Just like human women who walk innocuously down the street on two legs, female animals also endure unwanted catcalls (or worse) from their male counterparts. And while other animals haven't developed pepper spray or the vocalization "fuck off," they have their own defenses against unwanted sexual attention.
Some female butterflies, for example, emit an anti–aphrodisiac when a male tries to mate with them after they have already mated with another; the unpleasant substance drives horny males straight away. The female African swallowtail butterfly employs a unique tactic to avoid harassment: it dresses in drag by morphing its usual markings to resemble that of the black and yellow male.
Now, a new paper from UK researchers at the University of Exeter, led by Professor David Hosken, suggests female animals across most species have subtly weaponized their appearance.
Male animals typically attract female mates through flagrant visual displays that signal they're the best reproductive choice, but males can also be discerning about their partner's appearance. In that case, Hosken muses, "Why do females not signal their sexual quality via ornamental secondary sexual traits like males do?"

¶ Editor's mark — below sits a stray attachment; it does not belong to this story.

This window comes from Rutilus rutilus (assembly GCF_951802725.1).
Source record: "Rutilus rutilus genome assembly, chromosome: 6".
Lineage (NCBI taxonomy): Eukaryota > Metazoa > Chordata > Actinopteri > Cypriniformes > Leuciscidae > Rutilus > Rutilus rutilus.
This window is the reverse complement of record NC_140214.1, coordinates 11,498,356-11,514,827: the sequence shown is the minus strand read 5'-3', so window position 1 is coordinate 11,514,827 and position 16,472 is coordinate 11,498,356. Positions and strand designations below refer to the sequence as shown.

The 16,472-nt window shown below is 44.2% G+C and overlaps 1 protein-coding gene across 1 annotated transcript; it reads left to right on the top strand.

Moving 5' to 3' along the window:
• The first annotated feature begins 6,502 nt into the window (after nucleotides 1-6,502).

It's long been observed that females are typically less decorated than their male counterparts—the sexual dimorphism displayed amongst peacocks is an obvious example. Previous explanations for the penchant for drab plumage among female animals have focused on the increased need for females to camouflage from predators and conserve energy for reproduction.
But Hosken theorizes that, "given that selection can favor female signals that reduce male harassment"—such as emitting an anti–aphrodisiac or forming communities away from males entirely—"it is very likely that the costs of male harassment could also select against ornaments that positively signal female quality, even if these ornaments would increase fitness in the absence of sexual harassment."
In other words, Hosken suggests that females look deceptively dull in part to ward off unwanted male attention because the threat of sexual harassment outweighs the potential benefits of being able to attract a better mate. To test his theory, Hosken told Broadly that he is currently doing work to determine if "attractive females are more harassed" than "non-attractive" females.